Home
Print|Email|Text Size: ||
Head Count
One of the challenges of a multi-pet household
My relatively small pack back in 2002. Desoto and Shelby are on either side of me; puppy Darby on her chair.

A few days ago, a friend encouraged her six dogs to go outside after dinner then let them back in. She and her husband returned to watching TV in the living room. Fifteen minutes later, they heard a high-pitched bark that seemed to be coming from outside! Sure enough, one of their dogs had not followed the rest of the pack. After some more backyard fun, he had patiently waited at the back door before giving an alert bark.

 
Despite the cold and snow, he was fine, but his owners were upset with themselves for not having noticed his absence. After sharing the story, my friend said, "I forgot to do my head count!"
 
I knew exactly what she meant; we do a head count now, too. A couple summers ago, when we had five dogs and two cats, our Pit Bull mix, Shelby, enjoyed a backyard sleepover because we didn't do a head count. I remember opening the back door in the morning to find her sitting on the back stoop, watching for squirrels. It was a sickening feeling; even though we have a fenced, half-acre property, I imagined many terrible things that could’ve happened while we slept.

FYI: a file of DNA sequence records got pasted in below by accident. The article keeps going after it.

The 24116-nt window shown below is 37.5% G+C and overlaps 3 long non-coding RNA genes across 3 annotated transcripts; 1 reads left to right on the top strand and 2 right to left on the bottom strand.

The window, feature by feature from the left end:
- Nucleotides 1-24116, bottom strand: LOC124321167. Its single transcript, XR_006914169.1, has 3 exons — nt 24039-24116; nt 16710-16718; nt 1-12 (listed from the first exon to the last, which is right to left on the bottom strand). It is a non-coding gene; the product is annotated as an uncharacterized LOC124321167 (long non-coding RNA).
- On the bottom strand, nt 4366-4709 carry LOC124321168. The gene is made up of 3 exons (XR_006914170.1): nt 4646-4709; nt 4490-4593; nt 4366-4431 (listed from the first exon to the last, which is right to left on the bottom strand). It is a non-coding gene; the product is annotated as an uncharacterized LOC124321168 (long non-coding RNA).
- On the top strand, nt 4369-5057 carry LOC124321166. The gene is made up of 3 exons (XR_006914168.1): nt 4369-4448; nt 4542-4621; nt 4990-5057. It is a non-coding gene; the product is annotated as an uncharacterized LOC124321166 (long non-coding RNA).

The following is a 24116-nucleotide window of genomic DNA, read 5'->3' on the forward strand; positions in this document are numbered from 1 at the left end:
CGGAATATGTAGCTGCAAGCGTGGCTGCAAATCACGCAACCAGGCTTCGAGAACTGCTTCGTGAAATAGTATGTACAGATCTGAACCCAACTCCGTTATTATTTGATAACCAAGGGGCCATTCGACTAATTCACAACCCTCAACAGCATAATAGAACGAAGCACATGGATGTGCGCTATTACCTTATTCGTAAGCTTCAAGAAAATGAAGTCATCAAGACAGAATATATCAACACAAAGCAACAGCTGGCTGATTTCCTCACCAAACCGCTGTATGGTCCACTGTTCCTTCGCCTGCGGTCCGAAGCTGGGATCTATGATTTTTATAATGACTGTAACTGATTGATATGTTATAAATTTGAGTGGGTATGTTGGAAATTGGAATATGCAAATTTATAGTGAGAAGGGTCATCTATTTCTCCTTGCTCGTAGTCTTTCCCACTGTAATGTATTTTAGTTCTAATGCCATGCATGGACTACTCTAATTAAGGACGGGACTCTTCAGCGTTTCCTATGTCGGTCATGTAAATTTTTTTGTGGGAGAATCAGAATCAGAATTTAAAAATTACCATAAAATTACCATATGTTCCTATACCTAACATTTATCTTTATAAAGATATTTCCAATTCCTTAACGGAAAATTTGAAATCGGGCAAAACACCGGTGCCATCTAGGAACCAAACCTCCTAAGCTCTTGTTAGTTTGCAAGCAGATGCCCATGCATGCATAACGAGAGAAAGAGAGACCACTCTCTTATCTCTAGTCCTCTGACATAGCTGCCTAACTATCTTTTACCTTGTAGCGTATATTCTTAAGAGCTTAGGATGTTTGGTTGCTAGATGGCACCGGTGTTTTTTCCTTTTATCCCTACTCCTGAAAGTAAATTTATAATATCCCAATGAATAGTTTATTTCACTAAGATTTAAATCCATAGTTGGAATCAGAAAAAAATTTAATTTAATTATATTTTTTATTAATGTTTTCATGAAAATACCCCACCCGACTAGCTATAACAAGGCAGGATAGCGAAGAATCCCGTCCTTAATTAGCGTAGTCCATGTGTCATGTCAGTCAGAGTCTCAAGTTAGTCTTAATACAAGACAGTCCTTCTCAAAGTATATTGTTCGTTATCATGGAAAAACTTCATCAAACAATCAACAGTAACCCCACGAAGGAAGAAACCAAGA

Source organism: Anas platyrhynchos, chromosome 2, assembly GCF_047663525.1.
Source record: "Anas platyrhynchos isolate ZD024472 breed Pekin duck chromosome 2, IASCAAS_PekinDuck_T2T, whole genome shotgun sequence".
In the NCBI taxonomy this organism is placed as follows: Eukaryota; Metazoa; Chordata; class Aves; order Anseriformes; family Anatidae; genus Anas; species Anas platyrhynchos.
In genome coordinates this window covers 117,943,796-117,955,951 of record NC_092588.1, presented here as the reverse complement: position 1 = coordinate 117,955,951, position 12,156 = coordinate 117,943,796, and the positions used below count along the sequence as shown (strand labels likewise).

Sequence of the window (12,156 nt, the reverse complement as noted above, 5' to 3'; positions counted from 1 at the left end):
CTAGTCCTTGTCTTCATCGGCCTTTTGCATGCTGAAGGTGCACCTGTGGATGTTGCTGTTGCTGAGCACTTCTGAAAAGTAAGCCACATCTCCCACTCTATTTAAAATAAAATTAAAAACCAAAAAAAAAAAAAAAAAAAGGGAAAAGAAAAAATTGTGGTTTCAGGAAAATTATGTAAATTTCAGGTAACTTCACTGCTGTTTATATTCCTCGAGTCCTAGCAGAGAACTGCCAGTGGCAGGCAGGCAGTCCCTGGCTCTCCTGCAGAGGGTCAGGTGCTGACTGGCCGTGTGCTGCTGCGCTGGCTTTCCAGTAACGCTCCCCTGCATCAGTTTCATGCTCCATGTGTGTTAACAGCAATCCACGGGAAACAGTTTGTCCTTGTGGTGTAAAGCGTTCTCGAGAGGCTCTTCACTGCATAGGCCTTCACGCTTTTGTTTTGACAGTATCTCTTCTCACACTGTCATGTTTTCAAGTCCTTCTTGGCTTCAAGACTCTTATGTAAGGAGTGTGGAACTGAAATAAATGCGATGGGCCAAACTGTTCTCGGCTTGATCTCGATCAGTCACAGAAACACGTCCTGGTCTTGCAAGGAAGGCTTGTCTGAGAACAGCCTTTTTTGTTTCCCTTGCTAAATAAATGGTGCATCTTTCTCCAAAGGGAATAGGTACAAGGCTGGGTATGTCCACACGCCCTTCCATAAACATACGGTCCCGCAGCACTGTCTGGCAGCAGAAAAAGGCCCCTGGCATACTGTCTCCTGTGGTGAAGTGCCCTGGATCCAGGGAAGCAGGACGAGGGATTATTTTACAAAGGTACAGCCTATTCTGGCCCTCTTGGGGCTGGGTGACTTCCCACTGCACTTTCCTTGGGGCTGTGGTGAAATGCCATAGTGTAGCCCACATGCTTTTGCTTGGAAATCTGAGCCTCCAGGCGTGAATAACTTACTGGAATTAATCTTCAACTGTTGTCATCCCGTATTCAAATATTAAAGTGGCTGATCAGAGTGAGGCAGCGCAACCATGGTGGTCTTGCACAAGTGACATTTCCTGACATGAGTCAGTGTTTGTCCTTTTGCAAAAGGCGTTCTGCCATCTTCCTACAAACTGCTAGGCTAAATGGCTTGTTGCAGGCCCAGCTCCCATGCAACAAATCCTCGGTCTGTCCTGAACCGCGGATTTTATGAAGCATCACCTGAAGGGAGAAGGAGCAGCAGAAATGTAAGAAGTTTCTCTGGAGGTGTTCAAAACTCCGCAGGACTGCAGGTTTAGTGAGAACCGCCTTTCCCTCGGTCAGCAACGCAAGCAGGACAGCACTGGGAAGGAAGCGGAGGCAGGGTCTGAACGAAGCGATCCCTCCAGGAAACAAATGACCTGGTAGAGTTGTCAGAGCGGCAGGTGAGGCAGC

If you have multiple dogs, do you always do a head count? What else can you do to keep track of a large pack?

Print|Email

Julia Kamysz Lane, owner of Spot On K9 Sports and contributing editor at The Bark, is the author of multiple New Orleans travel guides, including Frommer’s New Orleans Day by Day (3rd Edition). Her work has also appeared in The New York Times Magazine, Poets and Writers and Publishers Weekly.

SpotOnK9Sports.com

More From The Bark

By
The Bark
By
Richard Layman
By
Lisa Wogan
More in Guest Posts:
Dogs Don't Remember Yesterday, Claims Psychologist
Best Dog-Friendly Vehicles
Thinking Outside The Cage
Skiing with Dogs
Helicopter Pet Parents
Dogs Are The Best On A Snowy Day
Missing Dog is Reunited
Dog Rides Bus to the Park
A Dog Rolling Over During Play Is a Combat Tactic, Not Submission
What’s Wrong with the "Wrong" Dog